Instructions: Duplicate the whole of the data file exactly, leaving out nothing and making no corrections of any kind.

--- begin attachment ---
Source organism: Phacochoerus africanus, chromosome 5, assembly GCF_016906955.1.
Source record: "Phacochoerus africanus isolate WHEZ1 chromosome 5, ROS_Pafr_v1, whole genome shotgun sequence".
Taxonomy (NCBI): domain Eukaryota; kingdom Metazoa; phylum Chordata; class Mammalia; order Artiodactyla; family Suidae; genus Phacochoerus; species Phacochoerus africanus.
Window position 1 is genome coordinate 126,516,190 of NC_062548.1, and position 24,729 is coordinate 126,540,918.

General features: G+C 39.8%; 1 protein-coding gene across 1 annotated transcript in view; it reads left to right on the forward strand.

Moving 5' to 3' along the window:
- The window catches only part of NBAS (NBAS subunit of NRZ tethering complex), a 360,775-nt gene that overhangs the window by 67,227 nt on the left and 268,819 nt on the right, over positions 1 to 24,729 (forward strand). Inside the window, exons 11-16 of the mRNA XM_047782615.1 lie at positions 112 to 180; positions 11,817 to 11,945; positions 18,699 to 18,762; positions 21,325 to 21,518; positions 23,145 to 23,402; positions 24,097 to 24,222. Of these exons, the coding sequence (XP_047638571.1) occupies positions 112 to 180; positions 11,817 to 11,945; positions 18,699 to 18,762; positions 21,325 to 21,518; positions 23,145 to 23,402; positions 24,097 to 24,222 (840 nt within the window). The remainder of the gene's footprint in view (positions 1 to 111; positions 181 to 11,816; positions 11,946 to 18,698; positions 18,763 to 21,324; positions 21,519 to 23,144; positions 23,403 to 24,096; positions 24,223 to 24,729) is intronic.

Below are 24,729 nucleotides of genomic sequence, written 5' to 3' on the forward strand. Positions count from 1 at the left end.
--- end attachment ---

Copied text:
Source organism: Phacochoerus africanus, chromosome 5, assembly GCF_016906955.1.
Source record: "Phacochoerus africanus isolate WHEZ1 chromosome 5, ROS_Pafr_v1, whole genome shotgun sequence".
Taxonomy (NCBI): domain Eukaryota; kingdom Metazoa; phylum Chordata; class Mammalia; order Artiodactyla; family Suidae; genus Phacochoerus; species Phacochoerus africanus.
Window position 1 is genome coordinate 126,516,190 of NC_062548.1, and position 24,729 is coordinate 126,540,918.

General features: G+C 39.8%; 1 protein-coding gene across 1 annotated transcript in view; it reads left to right on the forward strand.

Moving 5' to 3' along the window:
- The window catches only part of NBAS (NBAS subunit of NRZ tethering complex), a 360,775-nt gene that overhangs the window by 67,227 nt on the left and 268,819 nt on the right, over positions 1 to 24,729 (forward strand). Inside the window, exons 11-16 of the mRNA XM_047782615.1 lie at positions 112 to 180; positions 11,817 to 11,945; positions 18,699 to 18,762; positions 21,325 to 21,518; positions 23,145 to 23,402; positions 24,097 to 24,222. Of these exons, the coding sequence (XP_047638571.1) occupies positions 112 to 180; positions 11,817 to 11,945; positions 18,699 to 18,762; positions 21,325 to 21,518; positions 23,145 to 23,402; positions 24,097 to 24,222 (840 nt within the window). The remainder of the gene's footprint in view (positions 1 to 111; positions 181 to 11,816; positions 11,946 to 18,698; positions 18,763 to 21,324; positions 21,519 to 23,144; positions 23,403 to 24,096; positions 24,223 to 24,729) is intronic.

Below are 24,729 nucleotides of genomic sequence, written 5' to 3' on the forward strand. Positions count from 1 at the left end.